Brailer turns up heat on product certification

February 16, 2005

Certification of information technology products moved to the front burner last year, with the formation of the Certification Commission for Healthcare Information Technology (CCHIT) dedicated to establishing a product certification process.

Certification of information technology products moved to the front burner last year, with the formation of the Certification Commission for Healthcare Information Technology (CCHIT) dedicated to establishing a product certification process.

Just how hot this topic has become was illustrated by the presence at the HIMSS meeting of Dr. David Brailer, the National Coordinator for Health Information Technology, Department of Health and Human Services, who gave an introduction and overview of CCHIT at an education session.

Brailer stressed that the certification effort is not about doctors using computers or data flying around the country.

"This is about collaboration," he said.

The commission, formed last July, is an alliance of the American Health Information Management Association, HIMSS, and the National Alliance for Health Information Technology, which are providing the initial funding and staff.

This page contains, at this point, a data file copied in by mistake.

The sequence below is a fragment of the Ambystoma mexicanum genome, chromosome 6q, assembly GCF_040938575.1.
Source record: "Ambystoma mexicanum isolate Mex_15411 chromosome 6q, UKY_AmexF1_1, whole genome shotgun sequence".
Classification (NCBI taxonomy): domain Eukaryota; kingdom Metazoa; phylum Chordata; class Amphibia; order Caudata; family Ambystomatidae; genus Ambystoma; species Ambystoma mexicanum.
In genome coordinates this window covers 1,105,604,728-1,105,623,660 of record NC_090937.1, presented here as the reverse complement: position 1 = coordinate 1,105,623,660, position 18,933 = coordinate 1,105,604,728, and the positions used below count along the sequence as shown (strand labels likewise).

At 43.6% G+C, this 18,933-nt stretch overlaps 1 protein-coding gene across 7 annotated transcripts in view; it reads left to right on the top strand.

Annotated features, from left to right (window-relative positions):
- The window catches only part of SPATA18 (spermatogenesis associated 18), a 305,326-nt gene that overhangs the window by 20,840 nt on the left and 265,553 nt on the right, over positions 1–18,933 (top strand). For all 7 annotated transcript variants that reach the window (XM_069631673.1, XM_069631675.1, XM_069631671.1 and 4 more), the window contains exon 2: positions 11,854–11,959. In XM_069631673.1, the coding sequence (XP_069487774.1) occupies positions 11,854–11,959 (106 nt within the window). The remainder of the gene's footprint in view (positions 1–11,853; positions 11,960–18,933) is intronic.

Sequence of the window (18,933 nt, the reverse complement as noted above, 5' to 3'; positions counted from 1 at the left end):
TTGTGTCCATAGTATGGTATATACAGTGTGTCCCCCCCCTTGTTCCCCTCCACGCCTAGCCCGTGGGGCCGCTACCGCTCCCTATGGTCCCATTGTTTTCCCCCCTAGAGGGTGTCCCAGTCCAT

Through voluntary certification of products, the commission hopes to achieve several things:

· reduce the risk of IT investment by healthcare providers

· facilitate the offering of IT adoption incentives by payers and purchasers

· ensure interoperability of healthcare IT products with emerging local and national health information infrastructures

"Right now, we can't tell the difference between products that meet certain minimum standards and those that don't," Brailer said.

Brailer argued that everyone benefits from product certifications: physicians, hospitals, vendors, investors, entrepreneurs, payers, and patients. Patients should not be allowed to believe that the computers and technology their doctors use necessarily have provisions to ensure their safety and security, he said.

"There is no reason not to do this," he said.

Brailer expects certification to be a tonic for sluggish physician acceptance of the electronic medical record.

"One of the factors suppressing physician demand for the EMR is product risk. They don't know what to buy," he said. "Product certification will take much of the risk out of purchase."

Brailer compared lurking resistance to the idea of product certification with DICOM's experience.

"Few people realized 15 years ago that DICOM would be as important as it has become today to the movement of images," Brailer said. "A lot of people wondered why we needed it. It was only obvious to the originators, who could clearly see the problem."

Ambulatory EMR is the initial focus, with the first step of certification due this summer.